There’s still more work to do, to ensure female candidates have a decent shot at challenging and fulfilling roles, says AVEVA director of sales, Pacific, Christine McNamara in this op-ed.
Who thinks Australia is doing ok, when it comes to evening up the scales in the historically male-dominated world of IT.
Women comprise 29 per cent of the country’s high-tech workforce, according to the Australian Computer Society’s 2021 Digital Pulse report.
There are fewer of us on the higher rungs of the career ladder though – only 18 per cent of CEOs and 22 per cent of tech company board members are female.
Is that a vast improvement, though, on the way things were when I entered the sector in the late 1980s? Most definitely.
Back in the day
My IT career commenced with installing PCs for small businesses and transitioning their finance and admin teams from paper-based ledgers to new-fangled financial software. For me, the daughter of Orange’s first Apple Mac dealer back in the seventies and a girl who’d learnt to program in CPM at the age of 11, setting up the hardware, connecting the cables and getting users to speed was easy and enjoyable work.
But, as a techie woman, I was a distinct novelty for my employer, an accountancy practice that was making a handsome return helping its clientele computerise, and its customers alike.
The curiosity show continued as I moved up the high tech food chain. I became proficient in Unix – you’re looking at the first female to attain certification status in Australia – and invariably found myself the only woman at technical conferences and information sessions.
My technical prowess saw me hired as a senior network engineer by a leading financial services organisation but subsequently passed over for the role of operations manager because, in 1992, appointing a female technology leader was a bridge too far, for the executive team.
Doing the work
Working hard and being extremely good at my job helped me to hold my own in the cut-throat world of IT contracting, working for household name organisations such as First State and Telstra, as they re-engineered their processes and deployed new IT platforms and programs through the nineties and noughties.
Acquiring the soft skills that were too often conspicuous by their absence in our industry back then stood me in good stead too. In a sea of non-communicative introverts, I strove to stand out by communicating effectively with stakeholders. Being able to clearly articulate the objectives and benefits of investing in IT has always been the key to obtaining buy-in and backing from executives and employees at all levels.
The wealth of experience I gained from those years at the pointy end of projects and programs of work saw me well-positioned to join the leadership team at AVEVA in 2022.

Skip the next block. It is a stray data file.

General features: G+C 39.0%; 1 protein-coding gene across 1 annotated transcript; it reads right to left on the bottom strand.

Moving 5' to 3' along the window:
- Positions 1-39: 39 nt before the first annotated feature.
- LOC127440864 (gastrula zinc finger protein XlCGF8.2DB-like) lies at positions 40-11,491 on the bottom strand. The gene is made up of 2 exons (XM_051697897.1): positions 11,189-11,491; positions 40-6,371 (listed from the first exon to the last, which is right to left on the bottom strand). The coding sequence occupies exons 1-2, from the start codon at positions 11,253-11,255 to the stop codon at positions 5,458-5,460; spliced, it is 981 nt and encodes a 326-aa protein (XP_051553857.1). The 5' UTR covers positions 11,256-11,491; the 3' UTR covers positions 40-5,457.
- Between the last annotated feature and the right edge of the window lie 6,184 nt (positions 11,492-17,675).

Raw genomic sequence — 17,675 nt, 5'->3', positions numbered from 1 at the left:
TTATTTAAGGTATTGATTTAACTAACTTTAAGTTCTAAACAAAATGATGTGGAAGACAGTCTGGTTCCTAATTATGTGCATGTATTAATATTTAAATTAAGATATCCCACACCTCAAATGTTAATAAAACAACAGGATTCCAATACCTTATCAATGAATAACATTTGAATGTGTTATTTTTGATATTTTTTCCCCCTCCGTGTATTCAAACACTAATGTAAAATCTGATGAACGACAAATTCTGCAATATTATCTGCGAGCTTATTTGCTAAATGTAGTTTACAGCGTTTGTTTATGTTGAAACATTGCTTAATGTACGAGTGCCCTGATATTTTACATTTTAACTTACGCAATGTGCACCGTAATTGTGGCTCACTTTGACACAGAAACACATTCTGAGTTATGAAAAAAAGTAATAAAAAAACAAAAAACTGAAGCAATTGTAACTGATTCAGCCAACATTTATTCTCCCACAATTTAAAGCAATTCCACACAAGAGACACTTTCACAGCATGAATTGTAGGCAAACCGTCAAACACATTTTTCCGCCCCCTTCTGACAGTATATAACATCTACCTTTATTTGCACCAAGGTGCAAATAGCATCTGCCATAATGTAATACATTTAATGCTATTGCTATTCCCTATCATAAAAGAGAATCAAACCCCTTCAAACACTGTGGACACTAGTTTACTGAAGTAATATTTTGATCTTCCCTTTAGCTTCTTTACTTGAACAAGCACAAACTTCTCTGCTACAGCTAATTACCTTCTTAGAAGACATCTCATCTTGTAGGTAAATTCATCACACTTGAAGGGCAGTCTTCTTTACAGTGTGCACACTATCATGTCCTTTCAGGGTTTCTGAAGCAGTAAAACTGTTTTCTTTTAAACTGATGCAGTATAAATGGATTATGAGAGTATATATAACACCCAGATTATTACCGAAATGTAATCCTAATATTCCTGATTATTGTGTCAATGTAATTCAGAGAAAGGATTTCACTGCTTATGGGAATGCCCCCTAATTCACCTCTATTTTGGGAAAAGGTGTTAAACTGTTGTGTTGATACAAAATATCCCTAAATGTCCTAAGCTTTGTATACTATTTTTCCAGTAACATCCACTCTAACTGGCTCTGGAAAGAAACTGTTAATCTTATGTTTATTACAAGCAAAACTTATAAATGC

Charting the changes
All in all, my journey has been quite the ride! So, would it be easier for a young woman with drive and determination starting out today, to get to where I’ve gotten?
In some respects, yes. Women are no longer subject to the overt sexism that was endemic in my youth and there are certainly more openings for them to pursue than once there were.
But, for my money, too few of them are stepping up or pushing themselves forward when opportunities arise.
In part, that’s due to a deficit of confidence. Unlike our male peers, we women typically want to make sure we’re amply qualified – able to say yes to every single criteria, even the ones that are merely ‘nice to haves’ – before we put our hands up.
Supporting the next generation of women to shine
That needs to change, if we’re ever to have a shot at evening up the numbers and seeing more women pursuing and performing in senior roles.
I believe it’s up to female leaders like me to make this change happen, by supporting our junior colleagues as they climb the career ladder. Modelling and engendering confidence and self-belief can give the next generation the impetus and encouragement they need to keep scaling the heights.
This is one of the most rewarding aspects of my role at AVEVA, where inclusion is woven into our cultural fabric and we’re fortunate to have an excellent mentoring program that connects experienced women like myself with younger women across the organisation. We also have workplace gender targets where by 2030, we aim for 30 per cent of our leadership to be women with females making up 50 per cent of new hires and 40 per cent of management.
Another way we can be the change we want to see is by exerting positive influence in the workplace and industry more broadly; calling out unacceptable workplace behaviours and encouraging unbiased hiring practices.
Driving change together
Women in IT have come a long way. We may no longer be a curiosity, as I was back in the day, but we’re not yet where we need to be. Collectively, we must keep our foot on the accelerator, driving the changes that will see our gender having an equal opportunity to access the abundance of opportunities on offer. I, for one, am delighted to be along for the ride.
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